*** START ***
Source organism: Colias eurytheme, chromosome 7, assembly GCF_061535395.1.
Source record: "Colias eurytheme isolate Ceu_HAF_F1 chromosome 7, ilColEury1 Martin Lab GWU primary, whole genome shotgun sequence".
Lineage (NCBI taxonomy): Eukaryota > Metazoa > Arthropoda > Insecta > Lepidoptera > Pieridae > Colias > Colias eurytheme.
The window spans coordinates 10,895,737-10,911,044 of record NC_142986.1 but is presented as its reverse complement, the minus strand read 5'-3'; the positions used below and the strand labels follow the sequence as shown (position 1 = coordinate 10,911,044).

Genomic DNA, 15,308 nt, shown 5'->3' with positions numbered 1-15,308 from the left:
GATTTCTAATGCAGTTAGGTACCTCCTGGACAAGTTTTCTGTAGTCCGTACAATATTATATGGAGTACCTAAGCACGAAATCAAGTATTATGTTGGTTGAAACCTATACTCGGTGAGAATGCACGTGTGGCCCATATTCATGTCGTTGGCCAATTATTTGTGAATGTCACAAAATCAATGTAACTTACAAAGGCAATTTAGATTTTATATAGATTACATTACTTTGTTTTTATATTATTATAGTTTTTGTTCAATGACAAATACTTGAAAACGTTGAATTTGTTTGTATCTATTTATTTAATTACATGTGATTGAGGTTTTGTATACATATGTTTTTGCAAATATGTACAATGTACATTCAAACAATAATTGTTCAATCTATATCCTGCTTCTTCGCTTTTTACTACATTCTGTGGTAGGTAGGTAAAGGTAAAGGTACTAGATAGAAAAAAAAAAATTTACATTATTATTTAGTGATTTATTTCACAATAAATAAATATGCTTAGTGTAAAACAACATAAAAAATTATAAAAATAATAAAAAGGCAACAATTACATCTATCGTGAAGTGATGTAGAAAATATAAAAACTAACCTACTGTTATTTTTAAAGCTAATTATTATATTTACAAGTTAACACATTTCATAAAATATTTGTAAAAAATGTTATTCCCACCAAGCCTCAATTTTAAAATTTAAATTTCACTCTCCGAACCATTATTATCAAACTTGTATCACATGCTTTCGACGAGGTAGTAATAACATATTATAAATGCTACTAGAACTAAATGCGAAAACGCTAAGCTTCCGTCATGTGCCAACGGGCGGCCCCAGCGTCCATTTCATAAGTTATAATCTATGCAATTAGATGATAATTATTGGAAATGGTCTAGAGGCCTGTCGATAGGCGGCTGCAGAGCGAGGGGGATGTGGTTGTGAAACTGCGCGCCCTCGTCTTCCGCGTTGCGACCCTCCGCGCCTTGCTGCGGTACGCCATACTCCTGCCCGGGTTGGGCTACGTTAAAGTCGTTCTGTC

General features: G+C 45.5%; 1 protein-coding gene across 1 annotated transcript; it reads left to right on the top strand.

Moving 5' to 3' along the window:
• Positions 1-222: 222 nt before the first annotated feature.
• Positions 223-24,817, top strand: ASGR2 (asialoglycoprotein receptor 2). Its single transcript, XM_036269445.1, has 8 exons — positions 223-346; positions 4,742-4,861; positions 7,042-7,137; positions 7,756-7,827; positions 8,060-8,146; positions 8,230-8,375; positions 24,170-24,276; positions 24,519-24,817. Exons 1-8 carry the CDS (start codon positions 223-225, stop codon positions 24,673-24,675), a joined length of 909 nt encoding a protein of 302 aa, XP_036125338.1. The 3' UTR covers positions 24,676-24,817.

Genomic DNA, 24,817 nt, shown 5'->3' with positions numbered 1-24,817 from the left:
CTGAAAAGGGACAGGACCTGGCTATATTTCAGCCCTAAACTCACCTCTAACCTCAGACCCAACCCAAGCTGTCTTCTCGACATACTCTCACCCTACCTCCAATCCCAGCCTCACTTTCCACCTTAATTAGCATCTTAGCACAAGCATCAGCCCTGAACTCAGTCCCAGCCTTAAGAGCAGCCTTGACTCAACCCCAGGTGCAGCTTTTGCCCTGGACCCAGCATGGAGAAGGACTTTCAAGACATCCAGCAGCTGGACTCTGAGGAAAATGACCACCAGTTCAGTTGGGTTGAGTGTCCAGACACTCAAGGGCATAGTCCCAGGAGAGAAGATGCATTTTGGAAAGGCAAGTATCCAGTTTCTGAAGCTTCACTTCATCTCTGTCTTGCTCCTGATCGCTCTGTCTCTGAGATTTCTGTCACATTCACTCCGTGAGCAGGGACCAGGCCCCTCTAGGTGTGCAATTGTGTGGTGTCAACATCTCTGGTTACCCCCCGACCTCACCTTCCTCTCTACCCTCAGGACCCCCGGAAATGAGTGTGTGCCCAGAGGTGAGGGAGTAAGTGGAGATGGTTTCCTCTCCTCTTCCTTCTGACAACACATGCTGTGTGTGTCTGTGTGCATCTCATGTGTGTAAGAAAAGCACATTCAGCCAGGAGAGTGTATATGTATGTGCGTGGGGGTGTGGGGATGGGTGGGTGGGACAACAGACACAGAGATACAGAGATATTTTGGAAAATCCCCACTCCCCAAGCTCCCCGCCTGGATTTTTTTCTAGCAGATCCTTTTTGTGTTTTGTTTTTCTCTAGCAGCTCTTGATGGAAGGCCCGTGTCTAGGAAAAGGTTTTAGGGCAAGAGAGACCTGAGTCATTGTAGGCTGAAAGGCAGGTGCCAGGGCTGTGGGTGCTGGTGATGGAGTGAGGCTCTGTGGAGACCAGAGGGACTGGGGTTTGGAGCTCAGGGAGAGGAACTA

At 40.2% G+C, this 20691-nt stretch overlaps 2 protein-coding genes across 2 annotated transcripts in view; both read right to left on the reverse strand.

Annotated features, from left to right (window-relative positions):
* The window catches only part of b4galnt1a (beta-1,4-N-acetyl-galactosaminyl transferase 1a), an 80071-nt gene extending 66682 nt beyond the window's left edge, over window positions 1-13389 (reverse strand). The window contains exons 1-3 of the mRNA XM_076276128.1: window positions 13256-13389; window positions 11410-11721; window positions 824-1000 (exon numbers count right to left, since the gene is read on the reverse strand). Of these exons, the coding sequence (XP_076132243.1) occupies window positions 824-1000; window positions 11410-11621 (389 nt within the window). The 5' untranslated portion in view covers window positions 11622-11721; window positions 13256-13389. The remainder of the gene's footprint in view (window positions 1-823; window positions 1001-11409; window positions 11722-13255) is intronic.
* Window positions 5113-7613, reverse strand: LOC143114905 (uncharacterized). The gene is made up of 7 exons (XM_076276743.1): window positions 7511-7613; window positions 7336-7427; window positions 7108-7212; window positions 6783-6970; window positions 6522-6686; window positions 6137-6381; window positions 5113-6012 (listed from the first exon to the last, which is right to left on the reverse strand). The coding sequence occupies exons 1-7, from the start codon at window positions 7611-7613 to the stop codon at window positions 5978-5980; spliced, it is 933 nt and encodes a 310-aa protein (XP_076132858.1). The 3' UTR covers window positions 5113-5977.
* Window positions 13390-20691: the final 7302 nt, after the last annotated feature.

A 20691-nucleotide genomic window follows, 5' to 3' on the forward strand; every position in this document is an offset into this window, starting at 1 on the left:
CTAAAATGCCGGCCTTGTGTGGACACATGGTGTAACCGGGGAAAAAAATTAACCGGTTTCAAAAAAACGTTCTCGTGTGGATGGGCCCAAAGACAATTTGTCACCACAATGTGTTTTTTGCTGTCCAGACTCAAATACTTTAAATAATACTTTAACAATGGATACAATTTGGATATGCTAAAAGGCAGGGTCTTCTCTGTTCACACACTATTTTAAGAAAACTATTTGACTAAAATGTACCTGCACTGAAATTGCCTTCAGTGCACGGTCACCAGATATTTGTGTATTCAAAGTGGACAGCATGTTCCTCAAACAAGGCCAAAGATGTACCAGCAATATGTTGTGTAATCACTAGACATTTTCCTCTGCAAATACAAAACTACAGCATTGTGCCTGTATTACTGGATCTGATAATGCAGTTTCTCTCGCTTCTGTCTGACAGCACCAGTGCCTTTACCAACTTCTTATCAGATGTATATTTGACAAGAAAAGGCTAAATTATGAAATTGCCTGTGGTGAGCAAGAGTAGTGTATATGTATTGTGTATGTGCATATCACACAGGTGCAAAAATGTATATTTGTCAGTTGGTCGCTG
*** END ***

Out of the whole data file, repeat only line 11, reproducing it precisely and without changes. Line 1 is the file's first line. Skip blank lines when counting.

Genomic DNA, 24,817 nt, shown 5'->3' with positions numbered 1-24,817 from the left: